The Introduction examines four trends that have reshaped civil-military relations in China and affected the role of the People's Liberation Army (PLA) in policymaking. It presents two analytic approaches—one focused on the nature of the issue under consideration, where decisions on that issue are made within the Chinese system, and what role the PLA plays in those decisions, and one focused on the PLA's ability to exert influence at different stages in the policymaking process. After brief chapter summaries, the Introduction presents ten findings, concluding that civilian Communist Party leaders remain in control of the military, but that over the last two decades the PLA appears to have more influence on purely military issues, much less influence on political issues, and to be more actively engaged in policy debates on mixed civil-military issues where military equities are at stake.
In this chapter Isaac Kardon and Phillip Saunders examine whether the PLA can be thought of as an interest group, finding that factors which previously limited the PLA's ability to act as a coherent policy actor have diminished. Today's PLA demonstrates numerous characteristics of an interest group, including professionalization, growing coherence of its corporate interests, an expanding monopoly on national security expertise and information, and enhanced capacity to articulate and defend institutional goals and equities in order to shape public debate and influence policy.
In this chapter Alice Miller explains the political logic behind the transformation of the Chinese leadership's decisionmaking system, emphasizing a deliberate effort by Deng Xiaoping in the 1980s to establish an effective collective leadership system with checks and balances to prevent attempts by any individual member—and especially by the party general secretary—to dominate the others. She argues that these reforms have transformed civil-military relations from "subjective civilian control" to "objective civilian control" as the PLA's influence on political decisions has narrowed into institutional mechanisms focused on security issues. These structural changes limit the ability of PLA leaders to exert influence on political issues or to exploit potential splits among top civilian leaders.
In this chapter Tai Ming Cheung uses new sources to describe the inner workings of the secretive Central Military Commission (CMC). He identifies key political and organizational principles guiding the CMC's development; describes its current structure, workings, and responsibilities; highlights the critical role played by the CMC vice-chairmen; evaluates Hu Jintao's role as CMC chairman and problems in civil-military relations during his tenure; and conducts an initial assessment of Xi Jinping's early tenure as CMC chairman. Cheung stresses Xi's emphasis on the role of military power in a "strong China dream," efforts to impose stricter political and fiscal discipline, and decision to restructure the military command system to improve its ability to conduct joint operations.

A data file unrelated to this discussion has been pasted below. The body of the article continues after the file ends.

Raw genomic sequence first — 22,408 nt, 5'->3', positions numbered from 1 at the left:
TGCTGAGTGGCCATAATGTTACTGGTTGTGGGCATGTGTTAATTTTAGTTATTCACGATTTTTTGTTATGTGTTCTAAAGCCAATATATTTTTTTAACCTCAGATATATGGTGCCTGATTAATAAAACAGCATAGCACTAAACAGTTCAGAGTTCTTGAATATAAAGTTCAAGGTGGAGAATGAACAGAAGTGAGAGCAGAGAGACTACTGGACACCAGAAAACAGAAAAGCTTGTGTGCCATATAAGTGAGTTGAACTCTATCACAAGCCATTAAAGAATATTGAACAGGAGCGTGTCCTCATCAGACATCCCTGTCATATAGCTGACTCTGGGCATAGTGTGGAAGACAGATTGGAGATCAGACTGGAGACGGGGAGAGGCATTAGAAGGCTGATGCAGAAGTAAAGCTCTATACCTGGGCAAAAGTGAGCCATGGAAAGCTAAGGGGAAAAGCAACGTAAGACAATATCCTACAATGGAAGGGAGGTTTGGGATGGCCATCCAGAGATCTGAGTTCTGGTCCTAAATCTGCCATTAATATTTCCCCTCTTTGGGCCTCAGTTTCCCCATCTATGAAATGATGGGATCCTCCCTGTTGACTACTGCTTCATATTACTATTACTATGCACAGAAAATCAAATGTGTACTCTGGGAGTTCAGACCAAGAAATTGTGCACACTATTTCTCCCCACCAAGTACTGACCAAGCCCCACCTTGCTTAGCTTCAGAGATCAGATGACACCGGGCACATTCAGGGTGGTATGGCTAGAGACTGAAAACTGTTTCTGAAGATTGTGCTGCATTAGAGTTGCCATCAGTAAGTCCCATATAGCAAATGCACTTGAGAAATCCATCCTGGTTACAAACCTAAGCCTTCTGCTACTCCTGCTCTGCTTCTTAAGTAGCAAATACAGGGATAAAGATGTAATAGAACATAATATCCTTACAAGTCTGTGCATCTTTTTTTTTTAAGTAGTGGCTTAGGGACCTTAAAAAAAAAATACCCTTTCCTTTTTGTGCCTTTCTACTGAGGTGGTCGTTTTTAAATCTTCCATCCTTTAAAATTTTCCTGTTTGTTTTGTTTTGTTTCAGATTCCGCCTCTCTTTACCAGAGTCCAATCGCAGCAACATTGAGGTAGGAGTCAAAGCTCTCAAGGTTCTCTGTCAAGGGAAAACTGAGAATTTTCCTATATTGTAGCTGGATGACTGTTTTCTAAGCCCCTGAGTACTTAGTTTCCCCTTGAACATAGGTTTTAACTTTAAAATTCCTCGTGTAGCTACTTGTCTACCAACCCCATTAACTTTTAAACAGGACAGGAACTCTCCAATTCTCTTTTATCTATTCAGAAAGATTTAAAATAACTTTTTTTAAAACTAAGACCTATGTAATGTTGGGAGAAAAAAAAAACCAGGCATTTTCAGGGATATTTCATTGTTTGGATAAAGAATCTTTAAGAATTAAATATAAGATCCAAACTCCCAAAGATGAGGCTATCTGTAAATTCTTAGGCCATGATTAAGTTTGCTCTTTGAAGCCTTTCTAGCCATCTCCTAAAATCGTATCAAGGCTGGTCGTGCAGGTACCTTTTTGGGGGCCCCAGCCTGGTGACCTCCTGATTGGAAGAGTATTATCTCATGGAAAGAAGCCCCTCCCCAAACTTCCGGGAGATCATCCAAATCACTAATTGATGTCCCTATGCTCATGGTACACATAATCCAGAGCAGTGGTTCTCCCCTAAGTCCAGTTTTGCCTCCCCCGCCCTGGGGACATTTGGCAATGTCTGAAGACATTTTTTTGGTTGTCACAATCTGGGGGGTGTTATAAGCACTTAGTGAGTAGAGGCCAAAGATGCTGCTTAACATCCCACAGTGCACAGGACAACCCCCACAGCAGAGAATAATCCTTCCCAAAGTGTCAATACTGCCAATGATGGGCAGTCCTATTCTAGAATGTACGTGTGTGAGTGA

Nan Li's chapter assesses how Jiang Zemin and Hu Jintao exerted influence over the PLA, and analyzes why their methods differed. He distinguishes between two approaches: "currying favor" by catering to PLA interests and "imposing will" by forcing the PLA to do things it would not otherwise want to do. He argues that Jiang curried favor early in his leadership and then imposed his will, while Hu curried favor throughout his tenure. Nan Li suggests Xi Jinping is likely to curry favor initially to consolidate power, but then to impose his will by downsizing and reorganizing the military.
Michael Swaine assesses the limited information about the PLA's role in China's foreign policy and political-military crisis behavior. He begins by examining the changing relationship of the PLA to the overall PRC political power structure and then reviews the PLA's role in foreign policy, looking at both senior-level and operational-level interactions. He examines five aspects of the PLA's role in crisis decisionmaking and implementation: upper-level participants and processes, lower-level actors, intelligence and information flows and preexisting plans, research institutes, and unplanned or uncontrolled behavior. Swaine challenges the view of a PLA that wields a decisive influence, noting that the PLA's strongest avenue for influence is through the Central Military Commission (CMC). Lack of an effective NSC-like structure raises doubts about adequate coordination and oversight of PLA operational activities such as weapons testing and military actions outside China's borders.